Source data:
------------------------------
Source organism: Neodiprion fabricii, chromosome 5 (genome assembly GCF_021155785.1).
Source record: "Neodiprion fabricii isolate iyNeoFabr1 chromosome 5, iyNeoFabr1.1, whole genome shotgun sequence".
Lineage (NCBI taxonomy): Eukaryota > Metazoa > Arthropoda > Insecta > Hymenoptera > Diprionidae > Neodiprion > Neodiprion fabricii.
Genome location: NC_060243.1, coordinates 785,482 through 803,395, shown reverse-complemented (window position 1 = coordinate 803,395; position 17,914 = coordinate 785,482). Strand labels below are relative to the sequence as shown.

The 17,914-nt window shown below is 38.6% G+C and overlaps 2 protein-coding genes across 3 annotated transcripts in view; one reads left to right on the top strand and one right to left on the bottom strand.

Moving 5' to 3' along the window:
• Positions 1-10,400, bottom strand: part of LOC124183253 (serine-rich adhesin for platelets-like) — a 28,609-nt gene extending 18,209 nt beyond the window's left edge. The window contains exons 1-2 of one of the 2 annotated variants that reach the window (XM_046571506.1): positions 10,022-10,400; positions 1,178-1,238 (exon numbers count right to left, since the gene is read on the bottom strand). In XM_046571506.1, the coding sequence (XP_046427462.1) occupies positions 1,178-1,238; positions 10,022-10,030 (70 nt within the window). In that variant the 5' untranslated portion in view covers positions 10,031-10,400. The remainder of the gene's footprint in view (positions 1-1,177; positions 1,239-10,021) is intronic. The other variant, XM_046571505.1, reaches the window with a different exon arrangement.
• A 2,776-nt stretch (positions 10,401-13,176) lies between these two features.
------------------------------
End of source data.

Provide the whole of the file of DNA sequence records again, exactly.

Source organism: Neodiprion fabricii, chromosome 5 (genome assembly GCF_021155785.1).
Source record: "Neodiprion fabricii isolate iyNeoFabr1 chromosome 5, iyNeoFabr1.1, whole genome shotgun sequence".
Lineage (NCBI taxonomy): Eukaryota > Metazoa > Arthropoda > Insecta > Hymenoptera > Diprionidae > Neodiprion > Neodiprion fabricii.
Genome location: NC_060243.1, coordinates 785,482 through 803,395, shown reverse-complemented (window position 1 = coordinate 803,395; position 17,914 = coordinate 785,482). Strand labels below are relative to the sequence as shown.

The 17,914-nt window shown below is 38.6% G+C and overlaps 2 protein-coding genes across 3 annotated transcripts in view; one reads left to right on the top strand and one right to left on the bottom strand.

Moving 5' to 3' along the window:
• Positions 1-10,400, bottom strand: part of LOC124183253 (serine-rich adhesin for platelets-like) — a 28,609-nt gene extending 18,209 nt beyond the window's left edge. The window contains exons 1-2 of one of the 2 annotated variants that reach the window (XM_046571506.1): positions 10,022-10,400; positions 1,178-1,238 (exon numbers count right to left, since the gene is read on the bottom strand). In XM_046571506.1, the coding sequence (XP_046427462.1) occupies positions 1,178-1,238; positions 10,022-10,030 (70 nt within the window). In that variant the 5' untranslated portion in view covers positions 10,031-10,400. The remainder of the gene's footprint in view (positions 1-1,177; positions 1,239-10,021) is intronic. The other variant, XM_046571505.1, reaches the window with a different exon arrangement.
• A 2,776-nt stretch (positions 10,401-13,176) lies between these two features.